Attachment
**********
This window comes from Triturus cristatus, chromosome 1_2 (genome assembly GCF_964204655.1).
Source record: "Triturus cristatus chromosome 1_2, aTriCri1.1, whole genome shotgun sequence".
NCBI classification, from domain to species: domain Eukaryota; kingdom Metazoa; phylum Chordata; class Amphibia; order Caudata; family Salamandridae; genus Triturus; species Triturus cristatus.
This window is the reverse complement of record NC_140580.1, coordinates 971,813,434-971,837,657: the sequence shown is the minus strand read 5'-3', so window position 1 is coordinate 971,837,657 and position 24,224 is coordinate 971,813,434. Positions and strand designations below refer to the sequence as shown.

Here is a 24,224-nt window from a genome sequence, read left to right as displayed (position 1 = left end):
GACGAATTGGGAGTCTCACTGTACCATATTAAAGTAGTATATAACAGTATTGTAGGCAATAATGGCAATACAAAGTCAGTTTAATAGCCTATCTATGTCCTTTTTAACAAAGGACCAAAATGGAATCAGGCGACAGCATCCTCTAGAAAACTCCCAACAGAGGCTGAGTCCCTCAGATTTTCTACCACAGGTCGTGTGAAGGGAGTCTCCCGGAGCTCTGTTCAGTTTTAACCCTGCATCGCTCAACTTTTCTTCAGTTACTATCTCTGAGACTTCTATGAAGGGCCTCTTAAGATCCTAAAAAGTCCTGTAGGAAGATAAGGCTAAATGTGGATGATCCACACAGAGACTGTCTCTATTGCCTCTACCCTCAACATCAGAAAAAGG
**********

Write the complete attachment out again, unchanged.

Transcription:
This window comes from Triturus cristatus, chromosome 1_2 (genome assembly GCF_964204655.1).
Source record: "Triturus cristatus chromosome 1_2, aTriCri1.1, whole genome shotgun sequence".
NCBI classification, from domain to species: domain Eukaryota; kingdom Metazoa; phylum Chordata; class Amphibia; order Caudata; family Salamandridae; genus Triturus; species Triturus cristatus.
This window is the reverse complement of record NC_140580.1, coordinates 971,813,434-971,837,657: the sequence shown is the minus strand read 5'-3', so window position 1 is coordinate 971,837,657 and position 24,224 is coordinate 971,813,434. Positions and strand designations below refer to the sequence as shown.

Here is a 24,224-nt window from a genome sequence, read left to right as displayed (position 1 = left end):
GACGAATTGGGAGTCTCACTGTACCATATTAAAGTAGTATATAACAGTATTGTAGGCAATAATGGCAATACAAAGTCAGTTTAATAGCCTATCTATGTCCTTTTTAACAAAGGACCAAAATGGAATCAGGCGACAGCATCCTCTAGAAAACTCCCAACAGAGGCTGAGTCCCTCAGATTTTCTACCACAGGTCGTGTGAAGGGAGTCTCCCGGAGCTCTGTTCAGTTTTAACCCTGCATCGCTCAACTTTTCTTCAGTTACTATCTCTGAGACTTCTATGAAGGGCCTCTTAAGATCCTAAAAAGTCCTGTAGGAAGATAAGGCTAAATGTGGATGATCCACACAGAGACTGTCTCTATTGCCTCTACCCTCAACATCAGAAAAAGG